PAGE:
Are there halakhic solutions out there? I believe that there are, but more importantly, I believe that there must be. Rabbi Dr. Zev Farber outlines many of them in his excellent piece, "No Agunah Left Behind." We can quibble over which halakhic mechanisms to employ, but not the pressing need for action--not violence, not crime, but true advocacy, initiative and bravery.

Finally, let us consider this. According to the Midrash (Tanhuma, Hayei Sara 4), the final verses of Proverbs are Abraham's eulogy of Sarah. In that context, we find (31:26), "She has opened her mouth in wisdom and the law of compassion (torat hesed) is upon her tongue." Torat hesed--what a revolutionary concept!

Isn't it time we started listening to Mother Sarah's voice?

Sunday, October 6, 2013


Most Sabbath mornings, my choice of synagogue does not make much of a difference. Sure, there are minor differences in the liturgy, but aren't we all reading from the same Torah? Ashkenazim may wrap it in embroidered velvet and Sephardim may encase it in a hard shell, but it's still the same ink, parchment, sinew and wood, right?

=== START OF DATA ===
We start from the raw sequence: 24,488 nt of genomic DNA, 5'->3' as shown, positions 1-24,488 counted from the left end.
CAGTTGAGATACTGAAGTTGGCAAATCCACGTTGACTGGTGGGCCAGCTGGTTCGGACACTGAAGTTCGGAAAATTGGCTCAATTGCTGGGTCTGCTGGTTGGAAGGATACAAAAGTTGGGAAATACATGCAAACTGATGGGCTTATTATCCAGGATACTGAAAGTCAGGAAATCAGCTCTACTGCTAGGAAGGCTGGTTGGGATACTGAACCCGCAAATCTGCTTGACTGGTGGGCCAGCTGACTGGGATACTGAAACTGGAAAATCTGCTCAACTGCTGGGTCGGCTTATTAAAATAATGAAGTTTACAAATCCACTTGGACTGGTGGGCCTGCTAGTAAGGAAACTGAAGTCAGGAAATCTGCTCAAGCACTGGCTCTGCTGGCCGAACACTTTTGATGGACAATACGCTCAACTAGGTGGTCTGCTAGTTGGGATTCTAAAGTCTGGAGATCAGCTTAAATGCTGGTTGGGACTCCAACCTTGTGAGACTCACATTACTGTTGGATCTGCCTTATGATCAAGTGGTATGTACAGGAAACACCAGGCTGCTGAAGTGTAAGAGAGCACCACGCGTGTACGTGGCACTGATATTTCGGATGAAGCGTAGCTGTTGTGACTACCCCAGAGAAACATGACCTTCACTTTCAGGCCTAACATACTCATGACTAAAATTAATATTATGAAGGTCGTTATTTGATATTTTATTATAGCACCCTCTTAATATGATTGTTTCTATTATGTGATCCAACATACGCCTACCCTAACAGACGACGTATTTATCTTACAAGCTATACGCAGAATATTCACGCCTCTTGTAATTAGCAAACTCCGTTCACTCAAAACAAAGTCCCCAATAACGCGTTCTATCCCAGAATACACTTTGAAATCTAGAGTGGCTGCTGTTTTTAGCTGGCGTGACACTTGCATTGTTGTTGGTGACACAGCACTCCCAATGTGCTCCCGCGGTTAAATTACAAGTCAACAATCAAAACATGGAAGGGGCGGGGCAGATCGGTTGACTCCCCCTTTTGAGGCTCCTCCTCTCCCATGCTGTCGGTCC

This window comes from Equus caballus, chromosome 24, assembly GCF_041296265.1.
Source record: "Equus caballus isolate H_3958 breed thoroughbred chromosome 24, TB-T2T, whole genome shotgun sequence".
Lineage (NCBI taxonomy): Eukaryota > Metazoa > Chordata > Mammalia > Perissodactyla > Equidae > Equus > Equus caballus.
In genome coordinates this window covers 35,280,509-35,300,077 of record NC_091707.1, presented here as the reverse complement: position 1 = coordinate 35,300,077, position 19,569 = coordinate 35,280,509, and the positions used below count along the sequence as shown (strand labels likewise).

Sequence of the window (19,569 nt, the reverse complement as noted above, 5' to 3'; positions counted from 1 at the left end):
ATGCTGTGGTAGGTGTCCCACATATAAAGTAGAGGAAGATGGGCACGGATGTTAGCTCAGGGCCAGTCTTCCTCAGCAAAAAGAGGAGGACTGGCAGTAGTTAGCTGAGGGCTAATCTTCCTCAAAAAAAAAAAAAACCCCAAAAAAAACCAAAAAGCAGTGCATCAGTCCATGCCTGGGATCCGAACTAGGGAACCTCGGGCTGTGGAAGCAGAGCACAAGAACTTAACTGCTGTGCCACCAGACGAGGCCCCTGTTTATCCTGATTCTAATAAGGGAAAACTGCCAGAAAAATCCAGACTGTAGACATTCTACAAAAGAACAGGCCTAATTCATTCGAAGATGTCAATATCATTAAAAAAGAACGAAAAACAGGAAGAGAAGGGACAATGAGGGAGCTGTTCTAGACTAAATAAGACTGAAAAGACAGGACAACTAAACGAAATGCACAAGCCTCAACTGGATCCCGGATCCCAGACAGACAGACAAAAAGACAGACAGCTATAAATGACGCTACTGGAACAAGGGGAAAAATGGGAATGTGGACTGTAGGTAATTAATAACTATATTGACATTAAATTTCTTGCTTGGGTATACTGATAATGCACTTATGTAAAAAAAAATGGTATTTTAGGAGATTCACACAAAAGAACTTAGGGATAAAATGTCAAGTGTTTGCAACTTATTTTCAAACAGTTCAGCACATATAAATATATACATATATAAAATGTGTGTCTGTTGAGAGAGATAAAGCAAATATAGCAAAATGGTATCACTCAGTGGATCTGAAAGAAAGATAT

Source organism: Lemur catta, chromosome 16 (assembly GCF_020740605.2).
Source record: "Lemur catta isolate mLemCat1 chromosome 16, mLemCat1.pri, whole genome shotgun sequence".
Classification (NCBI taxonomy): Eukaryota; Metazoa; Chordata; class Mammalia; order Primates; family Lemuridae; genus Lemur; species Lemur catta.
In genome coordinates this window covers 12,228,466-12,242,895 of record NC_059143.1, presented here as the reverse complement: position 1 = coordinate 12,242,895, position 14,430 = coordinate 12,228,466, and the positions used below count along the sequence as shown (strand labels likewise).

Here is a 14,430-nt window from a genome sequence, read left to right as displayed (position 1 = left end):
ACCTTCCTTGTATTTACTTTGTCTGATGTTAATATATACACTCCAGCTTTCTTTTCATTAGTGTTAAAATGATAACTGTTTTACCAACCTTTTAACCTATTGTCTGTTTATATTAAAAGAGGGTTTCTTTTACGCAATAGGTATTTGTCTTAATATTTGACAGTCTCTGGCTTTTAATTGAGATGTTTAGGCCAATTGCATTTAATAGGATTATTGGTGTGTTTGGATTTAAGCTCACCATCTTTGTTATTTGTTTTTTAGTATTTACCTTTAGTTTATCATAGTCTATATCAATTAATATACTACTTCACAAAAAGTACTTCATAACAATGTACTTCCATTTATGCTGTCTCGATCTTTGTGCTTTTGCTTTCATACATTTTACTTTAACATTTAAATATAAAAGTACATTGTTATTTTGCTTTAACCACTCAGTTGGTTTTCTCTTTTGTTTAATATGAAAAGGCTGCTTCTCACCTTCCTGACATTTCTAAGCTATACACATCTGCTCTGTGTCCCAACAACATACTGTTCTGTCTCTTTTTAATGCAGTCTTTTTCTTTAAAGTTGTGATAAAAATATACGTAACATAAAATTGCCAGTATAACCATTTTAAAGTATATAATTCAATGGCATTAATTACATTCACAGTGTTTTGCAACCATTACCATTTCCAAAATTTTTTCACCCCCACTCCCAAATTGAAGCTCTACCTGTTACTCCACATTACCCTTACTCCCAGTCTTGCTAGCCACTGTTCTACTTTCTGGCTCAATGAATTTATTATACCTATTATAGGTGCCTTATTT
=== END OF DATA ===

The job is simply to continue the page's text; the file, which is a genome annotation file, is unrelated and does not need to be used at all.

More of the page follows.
The one on the right is showing a bit too much leg. I'd avoid certain neighborhoods.
51 out of 52 weeks, you'd be right in that assumption--but not for this weekend's portion, Parashat Noach. Genesis 9 concludes:
So all the days of Noah were nine hundred and fifty years, and he died.
That, at least, is the (an) English translation, but what is the original Hebrew text? In Yemenite scrolls, it's ויהיו; in others, it's ויהי. The former is plural, while the latter is singular; either one seems grammatically correct, based on the phrasing in Gen. 5. It's a minor difference, surely (one of twenty-one distinctive features of the Yemenite Torah), but still more than enough to invalidate a Torah scroll.
However, if one wrote the short form of a word that should be spelled using a long form, or the long form of one that should be spelled using a short form, it is invalid... It does not have the holiness of a Torah scroll and, instead, is considered as one of the bibles from which children are taught.